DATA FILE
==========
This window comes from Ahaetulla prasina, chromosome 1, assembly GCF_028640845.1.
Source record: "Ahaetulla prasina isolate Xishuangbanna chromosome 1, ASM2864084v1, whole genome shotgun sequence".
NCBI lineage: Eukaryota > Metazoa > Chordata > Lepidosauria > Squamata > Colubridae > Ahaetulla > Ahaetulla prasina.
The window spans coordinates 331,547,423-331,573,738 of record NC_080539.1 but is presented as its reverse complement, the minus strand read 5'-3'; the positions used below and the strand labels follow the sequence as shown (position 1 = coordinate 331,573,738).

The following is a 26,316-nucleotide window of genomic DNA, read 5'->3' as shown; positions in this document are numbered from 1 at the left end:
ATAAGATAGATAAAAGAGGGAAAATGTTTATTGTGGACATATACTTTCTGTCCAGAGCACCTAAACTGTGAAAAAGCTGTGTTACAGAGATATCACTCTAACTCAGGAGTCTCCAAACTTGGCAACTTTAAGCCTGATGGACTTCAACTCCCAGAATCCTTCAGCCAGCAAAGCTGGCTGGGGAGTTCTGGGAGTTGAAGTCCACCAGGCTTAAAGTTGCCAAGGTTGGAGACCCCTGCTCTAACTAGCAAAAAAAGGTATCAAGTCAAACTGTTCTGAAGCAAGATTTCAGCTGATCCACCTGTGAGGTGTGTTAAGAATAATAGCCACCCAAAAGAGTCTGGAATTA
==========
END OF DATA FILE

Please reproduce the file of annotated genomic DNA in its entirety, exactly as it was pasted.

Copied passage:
This window comes from Ahaetulla prasina, chromosome 1, assembly GCF_028640845.1.
Source record: "Ahaetulla prasina isolate Xishuangbanna chromosome 1, ASM2864084v1, whole genome shotgun sequence".
NCBI lineage: Eukaryota > Metazoa > Chordata > Lepidosauria > Squamata > Colubridae > Ahaetulla > Ahaetulla prasina.
The window spans coordinates 331,547,423-331,573,738 of record NC_080539.1 but is presented as its reverse complement, the minus strand read 5'-3'; the positions used below and the strand labels follow the sequence as shown (position 1 = coordinate 331,573,738).

The following is a 26,316-nucleotide window of genomic DNA, read 5'->3' as shown; positions in this document are numbered from 1 at the left end:
ATAAGATAGATAAAAGAGGGAAAATGTTTATTGTGGACATATACTTTCTGTCCAGAGCACCTAAACTGTGAAAAAGCTGTGTTACAGAGATATCACTCTAACTCAGGAGTCTCCAAACTTGGCAACTTTAAGCCTGATGGACTTCAACTCCCAGAATCCTTCAGCCAGCAAAGCTGGCTGGGGAGTTCTGGGAGTTGAAGTCCACCAGGCTTAAAGTTGCCAAGGTTGGAGACCCCTGCTCTAACTAGCAAAAAAAGGTATCAAGTCAAACTGTTCTGAAGCAAGATTTCAGCTGATCCACCTGTGAGGTGTGTTAAGAATAATAGCCACCCAAAAGAGTCTGGAATTA